United States District Court, M.D. Pennsylvania
M. MUNLEY United States District Judge.
the court for disposition is the motion to dismiss
plaintiff's amended complaint filed by Defendants Houston
International Insurance Group and Imperium Insurance Group
(hereinafter “defendants”). The motion has been
briefed and is ripe for disposition.
Houston International Insurance Group by and through its
subsidiary Imperium Insurance Group issued a worker's
compensation and employer's liability insurance policy
(hereinafter “policy”) to Plaintiff TNT for a
policy period of September 19, 2013 through September 19,
2014. (Doc. 15, Am. Compl. at 1). TNT engaged a financing
company, First Funding Corporation to pay its premium on the
policy. (Id.) Defendants have refused to pay two
workers compensation claims made by plaintiff's
employees. (Id. at 2). Plaintiff asserts that the
policy covers these claims, and defendants have acted in bad
faith in failing to pay the benefits. (Id.) Thus,
plaintiff filed a three-count amended complaint asserting:
Count I, Bad Faith; Count II, Breach of Contract; Count III,
Declaratory Judgment -Coverage. (Doc. 15). Defendants have
moved to dismiss the amended complaint, bringing the case to
its present posture.
Court has jurisdiction pursuant to the diversity jurisdiction
statute, 28 U.S.C. § 1332. The plaintiff is a
Pennsylvania corporation with a principal place of business
in Montrose, Pennsylvania, and the defendants are Texas
corporations with principal places of business in Houston,
Texas. (Doc. 15, Am. Compl. ¶¶ 1-3). Because we are
sitting in diversity, the substantive law of Pennsylvania
shall apply to the instant case. Chamberlain v.
Giampapa, 210 F.3d 154, 158 (3d Cir. 2000) (citing
Erie R.R. v. Tompkins, 304 U.S. 64, 78 (1938)).
the court is the defendants' motion to dismiss
plaintiff's amended complaint for failure to state a
claim upon which relief can be granted filed pursuant to Rule
12(b)(6) of the Federal Rules of Civil Procedure. When a
12(b)(6) motion is filed, the sufficiency of the allegations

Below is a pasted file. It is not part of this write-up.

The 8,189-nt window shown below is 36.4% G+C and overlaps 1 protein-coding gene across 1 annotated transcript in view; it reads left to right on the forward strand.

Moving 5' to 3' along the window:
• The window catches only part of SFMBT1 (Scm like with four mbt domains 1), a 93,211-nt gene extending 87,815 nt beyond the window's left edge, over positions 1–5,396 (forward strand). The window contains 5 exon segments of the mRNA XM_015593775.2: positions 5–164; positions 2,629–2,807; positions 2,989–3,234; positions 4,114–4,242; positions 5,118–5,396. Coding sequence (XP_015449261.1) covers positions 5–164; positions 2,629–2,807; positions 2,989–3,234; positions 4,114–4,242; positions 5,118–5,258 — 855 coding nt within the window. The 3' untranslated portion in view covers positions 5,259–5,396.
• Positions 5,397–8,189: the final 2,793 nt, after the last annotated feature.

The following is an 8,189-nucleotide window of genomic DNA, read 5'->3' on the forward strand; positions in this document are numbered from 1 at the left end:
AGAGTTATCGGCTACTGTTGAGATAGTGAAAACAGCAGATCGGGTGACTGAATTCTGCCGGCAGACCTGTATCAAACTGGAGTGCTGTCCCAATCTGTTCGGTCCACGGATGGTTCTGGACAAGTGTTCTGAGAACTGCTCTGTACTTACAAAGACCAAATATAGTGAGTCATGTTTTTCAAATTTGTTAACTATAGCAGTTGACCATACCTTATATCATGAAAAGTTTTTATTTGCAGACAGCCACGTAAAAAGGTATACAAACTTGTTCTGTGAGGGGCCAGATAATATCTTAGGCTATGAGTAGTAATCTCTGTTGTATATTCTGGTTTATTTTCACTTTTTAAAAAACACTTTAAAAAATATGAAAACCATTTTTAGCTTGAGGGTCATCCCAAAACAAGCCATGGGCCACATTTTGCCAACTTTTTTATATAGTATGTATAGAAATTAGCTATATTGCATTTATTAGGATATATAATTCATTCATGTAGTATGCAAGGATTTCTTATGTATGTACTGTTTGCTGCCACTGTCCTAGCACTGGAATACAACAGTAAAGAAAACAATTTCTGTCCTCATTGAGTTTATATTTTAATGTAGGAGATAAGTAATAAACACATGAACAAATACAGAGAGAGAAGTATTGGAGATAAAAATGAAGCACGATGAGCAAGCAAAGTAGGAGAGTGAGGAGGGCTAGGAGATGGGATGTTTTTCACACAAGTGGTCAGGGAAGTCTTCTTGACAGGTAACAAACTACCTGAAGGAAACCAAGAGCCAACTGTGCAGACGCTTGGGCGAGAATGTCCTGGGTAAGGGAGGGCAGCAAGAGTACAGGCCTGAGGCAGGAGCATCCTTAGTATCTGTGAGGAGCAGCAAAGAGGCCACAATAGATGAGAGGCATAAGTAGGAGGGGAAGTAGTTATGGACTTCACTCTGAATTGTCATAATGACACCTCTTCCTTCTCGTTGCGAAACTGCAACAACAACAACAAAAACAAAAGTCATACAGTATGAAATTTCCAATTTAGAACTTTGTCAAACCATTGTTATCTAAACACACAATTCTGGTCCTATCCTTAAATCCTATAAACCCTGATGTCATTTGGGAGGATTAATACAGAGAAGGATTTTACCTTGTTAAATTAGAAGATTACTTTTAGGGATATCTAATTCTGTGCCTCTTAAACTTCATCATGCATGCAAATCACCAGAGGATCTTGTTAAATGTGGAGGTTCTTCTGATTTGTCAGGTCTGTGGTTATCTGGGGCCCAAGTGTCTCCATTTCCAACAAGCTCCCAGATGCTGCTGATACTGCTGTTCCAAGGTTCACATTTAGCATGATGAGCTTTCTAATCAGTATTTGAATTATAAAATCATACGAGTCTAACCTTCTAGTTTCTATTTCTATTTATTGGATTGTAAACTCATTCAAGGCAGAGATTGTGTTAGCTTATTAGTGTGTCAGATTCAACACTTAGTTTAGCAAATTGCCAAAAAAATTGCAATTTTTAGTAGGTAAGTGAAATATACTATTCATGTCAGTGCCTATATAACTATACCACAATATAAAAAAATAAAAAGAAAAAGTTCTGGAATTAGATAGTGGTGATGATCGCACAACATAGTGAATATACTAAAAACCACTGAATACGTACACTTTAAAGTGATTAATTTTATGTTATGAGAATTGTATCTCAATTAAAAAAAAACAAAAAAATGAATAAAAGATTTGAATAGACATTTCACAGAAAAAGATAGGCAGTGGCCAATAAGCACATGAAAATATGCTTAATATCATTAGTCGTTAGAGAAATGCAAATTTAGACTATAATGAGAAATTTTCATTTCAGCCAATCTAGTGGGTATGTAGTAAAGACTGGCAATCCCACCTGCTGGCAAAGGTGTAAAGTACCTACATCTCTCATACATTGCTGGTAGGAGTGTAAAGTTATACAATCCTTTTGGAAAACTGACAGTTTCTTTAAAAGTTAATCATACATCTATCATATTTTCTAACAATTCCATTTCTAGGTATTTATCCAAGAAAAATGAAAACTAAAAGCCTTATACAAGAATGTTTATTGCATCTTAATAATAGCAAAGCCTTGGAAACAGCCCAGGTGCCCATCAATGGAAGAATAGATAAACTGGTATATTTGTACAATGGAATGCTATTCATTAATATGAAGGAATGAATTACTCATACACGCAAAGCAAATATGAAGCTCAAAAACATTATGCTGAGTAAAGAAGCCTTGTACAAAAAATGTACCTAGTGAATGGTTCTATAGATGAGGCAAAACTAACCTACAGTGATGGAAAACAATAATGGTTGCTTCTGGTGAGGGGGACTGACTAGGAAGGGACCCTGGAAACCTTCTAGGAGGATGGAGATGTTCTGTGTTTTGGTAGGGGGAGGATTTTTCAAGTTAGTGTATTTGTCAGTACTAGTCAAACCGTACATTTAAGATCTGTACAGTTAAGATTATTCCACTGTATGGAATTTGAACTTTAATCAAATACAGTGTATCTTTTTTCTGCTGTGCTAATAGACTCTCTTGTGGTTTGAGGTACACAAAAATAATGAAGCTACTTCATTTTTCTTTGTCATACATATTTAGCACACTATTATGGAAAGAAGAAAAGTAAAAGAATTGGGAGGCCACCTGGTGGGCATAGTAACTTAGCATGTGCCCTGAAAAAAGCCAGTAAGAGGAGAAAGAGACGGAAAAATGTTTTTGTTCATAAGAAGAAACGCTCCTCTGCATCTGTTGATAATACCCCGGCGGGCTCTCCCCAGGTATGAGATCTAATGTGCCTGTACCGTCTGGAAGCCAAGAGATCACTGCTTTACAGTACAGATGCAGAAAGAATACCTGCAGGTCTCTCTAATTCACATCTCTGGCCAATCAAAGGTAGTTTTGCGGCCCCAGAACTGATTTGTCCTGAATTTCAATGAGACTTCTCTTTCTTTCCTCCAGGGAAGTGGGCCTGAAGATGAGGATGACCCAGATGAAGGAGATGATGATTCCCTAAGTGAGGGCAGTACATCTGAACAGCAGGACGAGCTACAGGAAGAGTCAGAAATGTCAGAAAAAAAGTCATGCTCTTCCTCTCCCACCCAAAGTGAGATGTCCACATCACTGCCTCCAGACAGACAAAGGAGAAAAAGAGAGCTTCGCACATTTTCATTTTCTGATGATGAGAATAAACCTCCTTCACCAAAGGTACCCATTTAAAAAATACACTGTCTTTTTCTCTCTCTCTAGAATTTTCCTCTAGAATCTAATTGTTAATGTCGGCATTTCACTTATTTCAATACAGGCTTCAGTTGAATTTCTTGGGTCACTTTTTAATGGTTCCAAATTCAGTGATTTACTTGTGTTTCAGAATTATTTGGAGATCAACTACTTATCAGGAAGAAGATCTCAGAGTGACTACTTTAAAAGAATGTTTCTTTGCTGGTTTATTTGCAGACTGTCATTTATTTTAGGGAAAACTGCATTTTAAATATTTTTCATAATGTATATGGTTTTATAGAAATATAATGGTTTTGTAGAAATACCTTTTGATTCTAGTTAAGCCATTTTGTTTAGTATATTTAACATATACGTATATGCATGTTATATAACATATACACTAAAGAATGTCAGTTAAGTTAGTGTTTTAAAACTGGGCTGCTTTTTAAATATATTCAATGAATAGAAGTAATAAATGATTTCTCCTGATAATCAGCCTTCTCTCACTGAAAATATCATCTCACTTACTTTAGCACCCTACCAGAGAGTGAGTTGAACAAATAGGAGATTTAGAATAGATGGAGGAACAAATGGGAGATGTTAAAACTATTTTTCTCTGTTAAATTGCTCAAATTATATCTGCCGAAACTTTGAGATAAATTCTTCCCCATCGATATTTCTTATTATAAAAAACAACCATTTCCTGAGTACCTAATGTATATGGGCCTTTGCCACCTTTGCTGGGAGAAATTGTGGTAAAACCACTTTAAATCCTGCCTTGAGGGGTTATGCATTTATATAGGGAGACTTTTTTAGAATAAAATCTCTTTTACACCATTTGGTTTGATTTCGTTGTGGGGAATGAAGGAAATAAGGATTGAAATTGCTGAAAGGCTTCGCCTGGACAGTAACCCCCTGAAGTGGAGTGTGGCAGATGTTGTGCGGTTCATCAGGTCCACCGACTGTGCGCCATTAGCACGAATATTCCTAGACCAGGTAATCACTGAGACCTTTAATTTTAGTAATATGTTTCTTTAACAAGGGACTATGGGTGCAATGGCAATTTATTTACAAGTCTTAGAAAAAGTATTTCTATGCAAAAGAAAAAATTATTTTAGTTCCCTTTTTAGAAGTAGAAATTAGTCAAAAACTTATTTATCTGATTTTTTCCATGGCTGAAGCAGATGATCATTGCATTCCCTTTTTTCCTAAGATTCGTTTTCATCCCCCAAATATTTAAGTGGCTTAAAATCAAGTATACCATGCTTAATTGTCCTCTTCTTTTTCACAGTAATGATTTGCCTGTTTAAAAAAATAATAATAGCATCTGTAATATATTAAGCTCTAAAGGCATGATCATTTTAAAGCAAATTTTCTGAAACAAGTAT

in the complaint is tested. Granting the motion is
appropriate if, accepting as true all the facts alleged in
the complaint, the plaintiff has not pleaded “enough
facts to state a claim to relief that is plausible on its
face, ” or put another way, “nudged [his or her]
claims across the line from conceivable to plausible.”
Bell Atlantic Corp. v. Twombly, 550 U.S. 544, 570
(2007). The Third Circuit interprets Twombly to
require the plaintiff to describe “enough facts to
raise a reasonable expectation that discovery will reveal
evidence of” each necessary element of the claims
alleged in the complaint. Phillips v. Cty. of
Allegheny, 515 F.3d 224, 234 (3d Cir. 2008) (quoting
Twombly, 550 U.S. at 556). Moreover, the plaintiff
must allege facts that “justify moving the case beyond
the pleadings to the next stage of litigation.”
Id. at 234-35.
issue is whether the facts alleged in the complaint, if true,
support a claim upon which relief can be granted. In deciding
a 12(b)(6) motion, the court must accept as true all factual
allegations in the complaint and give the pleader the benefit
of all reasonable inferences that can fairly be drawn
therefrom, and view them in the light most favorable to the
plaintiff. Morse v. Lower Merion Sch. Dist., 132
F.3d 902, 906 (3d Cir.1997). To decide a motion to dismiss, a
court generally should consider only the allegations in the
complaint, exhibits attached to the complaint, matters of
public record, and documents that form the basis of a claim.
See In re Burlington Coat Factory Sec. Litig., 114
F.3d 1410, 1426 (3d Cir. 1997); Pension Benefit Guar.
Corp. v. White Consol. Indus., Inc., 998 F.2d 1192, 1196
(3d Cir. 1993).
motion to dismiss each of the three counts in the amended
complaint. We will address each in turn, beginning with Count
I - Bad Faith.
first count of plaintiff's amended complaint asserts a
bad faith claim pursuant to 40 Pa. Cons. Stat. § 8371.
(Doc. 15, Am. Compl. ¶¶ 34-52). Plaintiff asserts
many examples of defendants' bad faith conduct including,
inter alia: failing to provide contracted for
coverage; engaging in dilatory and abusive claims handling;
failing to adopt or implement reasonable standards in
evaluating plaintiff's claims; and misrepresenting the
benefits, advantages, conditions or terms of the policy.
(Id. ¶ 42).
8371 authorizes recovery for an insurance company's bad
faith towards an insured. It provides for several remedies
upon a finding of bad faith: (1) an award of “interest
on the amount of the claim” at a rate equal to
“the prime rate of interest plus 3%”; (2) an
award of “punitive damages against the insurer”
and/or (3) an assessment ...